Read more
2 reactions Share

Canada's voting system is not only broken... it's obscure.

One of the most common arguments against voting reform, is the suggestion that ranked ballots or proportional representation are some kind of radical obscure phenomena.

The truth is, our system is obscure.  It's rarely used, because it simply doesn't work!

While a small handful of countries use it for their federal elections (UK and US), even those countries use runoff elections for their local municipal councils.  And the UK uses PR for their EU seats!   In fact, of ALL the OECD countries, Canada is the ONLY ONE that uses First-Past-the-Post universally for all of it's elections,


Read more
2 reactions Share

GlobalNews VIDEO: What are Canada’s electoral reform options?

Confused about voting reform?  We don't blame you.  There's a whole bunch of options, terms and acronyms being thrown around.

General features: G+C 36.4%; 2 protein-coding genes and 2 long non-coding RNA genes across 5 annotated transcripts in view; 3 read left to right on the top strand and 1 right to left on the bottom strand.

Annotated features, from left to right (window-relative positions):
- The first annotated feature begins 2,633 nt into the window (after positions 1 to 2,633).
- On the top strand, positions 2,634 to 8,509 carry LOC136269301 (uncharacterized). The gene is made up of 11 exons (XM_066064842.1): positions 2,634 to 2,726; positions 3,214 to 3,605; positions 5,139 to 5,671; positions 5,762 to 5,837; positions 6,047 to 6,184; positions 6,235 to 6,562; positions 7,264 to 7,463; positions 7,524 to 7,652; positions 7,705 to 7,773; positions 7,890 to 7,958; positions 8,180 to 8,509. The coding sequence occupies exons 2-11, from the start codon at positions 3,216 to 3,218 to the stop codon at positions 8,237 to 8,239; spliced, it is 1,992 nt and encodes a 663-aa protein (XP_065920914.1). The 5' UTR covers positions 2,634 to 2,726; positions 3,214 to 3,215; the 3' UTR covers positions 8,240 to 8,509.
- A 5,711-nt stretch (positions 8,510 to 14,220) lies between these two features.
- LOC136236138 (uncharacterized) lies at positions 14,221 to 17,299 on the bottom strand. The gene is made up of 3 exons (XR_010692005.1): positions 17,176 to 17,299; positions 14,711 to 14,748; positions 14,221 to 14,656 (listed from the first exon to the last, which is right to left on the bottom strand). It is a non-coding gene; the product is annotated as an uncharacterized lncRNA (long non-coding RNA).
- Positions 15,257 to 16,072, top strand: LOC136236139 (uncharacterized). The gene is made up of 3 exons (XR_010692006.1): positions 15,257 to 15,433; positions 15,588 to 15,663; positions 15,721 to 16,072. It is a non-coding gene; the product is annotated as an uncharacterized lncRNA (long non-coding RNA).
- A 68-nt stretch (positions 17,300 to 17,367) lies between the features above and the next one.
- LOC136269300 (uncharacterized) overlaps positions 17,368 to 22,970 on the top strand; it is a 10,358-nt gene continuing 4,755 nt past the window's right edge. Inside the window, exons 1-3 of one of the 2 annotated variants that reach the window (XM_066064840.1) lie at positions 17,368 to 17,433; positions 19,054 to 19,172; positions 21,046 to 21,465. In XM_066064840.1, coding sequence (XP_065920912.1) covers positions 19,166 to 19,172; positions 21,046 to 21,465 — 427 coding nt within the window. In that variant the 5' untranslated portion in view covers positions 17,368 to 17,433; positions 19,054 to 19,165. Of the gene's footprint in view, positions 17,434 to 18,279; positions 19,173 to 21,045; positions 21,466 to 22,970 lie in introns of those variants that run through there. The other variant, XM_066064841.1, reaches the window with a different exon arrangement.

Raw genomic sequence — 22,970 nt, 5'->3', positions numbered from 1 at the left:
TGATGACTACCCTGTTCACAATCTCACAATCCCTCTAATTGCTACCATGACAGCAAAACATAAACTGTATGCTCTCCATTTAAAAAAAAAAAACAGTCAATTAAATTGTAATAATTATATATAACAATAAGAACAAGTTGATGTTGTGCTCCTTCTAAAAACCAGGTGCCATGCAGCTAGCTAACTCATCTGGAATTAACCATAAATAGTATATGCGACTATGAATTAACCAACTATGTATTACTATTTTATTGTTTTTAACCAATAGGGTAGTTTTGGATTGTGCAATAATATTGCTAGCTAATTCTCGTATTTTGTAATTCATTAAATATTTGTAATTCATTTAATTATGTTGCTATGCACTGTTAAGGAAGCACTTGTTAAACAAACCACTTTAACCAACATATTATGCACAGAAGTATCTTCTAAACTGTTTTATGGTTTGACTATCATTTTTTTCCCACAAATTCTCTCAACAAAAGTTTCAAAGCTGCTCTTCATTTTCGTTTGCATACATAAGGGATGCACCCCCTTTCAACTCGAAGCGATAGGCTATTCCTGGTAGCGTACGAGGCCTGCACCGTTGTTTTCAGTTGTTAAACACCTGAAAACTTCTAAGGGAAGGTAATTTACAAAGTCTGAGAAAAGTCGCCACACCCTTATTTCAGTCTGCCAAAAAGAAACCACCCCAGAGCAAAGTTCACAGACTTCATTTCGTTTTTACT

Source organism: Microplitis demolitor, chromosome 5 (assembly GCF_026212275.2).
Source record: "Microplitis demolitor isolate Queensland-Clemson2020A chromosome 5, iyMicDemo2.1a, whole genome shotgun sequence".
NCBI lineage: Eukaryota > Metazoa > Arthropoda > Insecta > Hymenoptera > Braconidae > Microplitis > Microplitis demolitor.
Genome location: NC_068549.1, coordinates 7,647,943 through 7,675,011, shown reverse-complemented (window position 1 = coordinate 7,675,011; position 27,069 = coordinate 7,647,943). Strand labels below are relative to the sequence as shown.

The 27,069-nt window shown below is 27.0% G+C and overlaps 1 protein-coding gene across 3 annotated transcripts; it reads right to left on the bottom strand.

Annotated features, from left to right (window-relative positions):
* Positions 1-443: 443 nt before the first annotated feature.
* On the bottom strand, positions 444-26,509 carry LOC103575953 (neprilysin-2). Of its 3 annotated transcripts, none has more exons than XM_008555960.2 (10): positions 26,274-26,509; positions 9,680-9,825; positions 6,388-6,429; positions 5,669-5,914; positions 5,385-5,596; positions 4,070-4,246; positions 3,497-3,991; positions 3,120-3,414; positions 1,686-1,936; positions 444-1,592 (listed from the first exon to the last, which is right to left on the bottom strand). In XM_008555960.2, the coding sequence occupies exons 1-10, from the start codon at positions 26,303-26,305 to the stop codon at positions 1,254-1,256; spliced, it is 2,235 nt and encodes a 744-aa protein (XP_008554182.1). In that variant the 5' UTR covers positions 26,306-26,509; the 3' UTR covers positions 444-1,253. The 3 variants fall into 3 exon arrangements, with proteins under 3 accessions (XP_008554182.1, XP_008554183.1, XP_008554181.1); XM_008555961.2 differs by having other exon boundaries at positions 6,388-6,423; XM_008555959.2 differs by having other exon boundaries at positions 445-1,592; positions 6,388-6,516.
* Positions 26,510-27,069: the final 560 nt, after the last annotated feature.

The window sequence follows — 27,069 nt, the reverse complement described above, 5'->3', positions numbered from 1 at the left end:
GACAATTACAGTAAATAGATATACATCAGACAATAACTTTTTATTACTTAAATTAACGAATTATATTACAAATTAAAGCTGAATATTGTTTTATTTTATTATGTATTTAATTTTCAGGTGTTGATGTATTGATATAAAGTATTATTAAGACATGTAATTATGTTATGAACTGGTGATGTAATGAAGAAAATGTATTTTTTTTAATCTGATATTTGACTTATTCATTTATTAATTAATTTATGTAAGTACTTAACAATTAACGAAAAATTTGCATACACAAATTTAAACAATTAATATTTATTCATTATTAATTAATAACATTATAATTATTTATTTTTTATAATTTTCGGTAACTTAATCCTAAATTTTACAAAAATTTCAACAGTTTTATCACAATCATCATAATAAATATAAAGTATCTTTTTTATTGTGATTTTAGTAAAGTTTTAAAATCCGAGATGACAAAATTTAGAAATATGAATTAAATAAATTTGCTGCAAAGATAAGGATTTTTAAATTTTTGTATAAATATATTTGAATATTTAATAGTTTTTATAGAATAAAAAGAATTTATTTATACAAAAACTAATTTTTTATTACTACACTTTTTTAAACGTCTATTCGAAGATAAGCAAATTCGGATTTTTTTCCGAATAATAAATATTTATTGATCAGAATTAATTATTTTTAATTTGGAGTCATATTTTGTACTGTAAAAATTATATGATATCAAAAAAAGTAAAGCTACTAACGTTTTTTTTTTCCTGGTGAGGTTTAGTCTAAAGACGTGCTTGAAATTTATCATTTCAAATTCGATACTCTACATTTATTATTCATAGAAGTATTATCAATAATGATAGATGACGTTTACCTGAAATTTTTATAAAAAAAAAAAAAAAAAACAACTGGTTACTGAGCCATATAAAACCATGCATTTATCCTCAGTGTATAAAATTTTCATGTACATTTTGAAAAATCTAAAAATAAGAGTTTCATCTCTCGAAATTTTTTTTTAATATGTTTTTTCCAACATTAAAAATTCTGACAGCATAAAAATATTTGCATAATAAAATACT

Last week we posted Mark Coffin's explanation of voting reform options for Canada.

Here's Global News' attempt to explain proportional representation and ranked ballots, in a short snappy video:


1 reaction Share

Horses, shuffles and a buffet • A fun look at voting systems



East coast democracy activist Mark Coffin has put together a clever series of articles explaining four different voting systems.

It's worth a read!


Part I: The Horse Race (First Pas the Post)

Part II - The Ballot Shuffle (Ranked Choice Voting)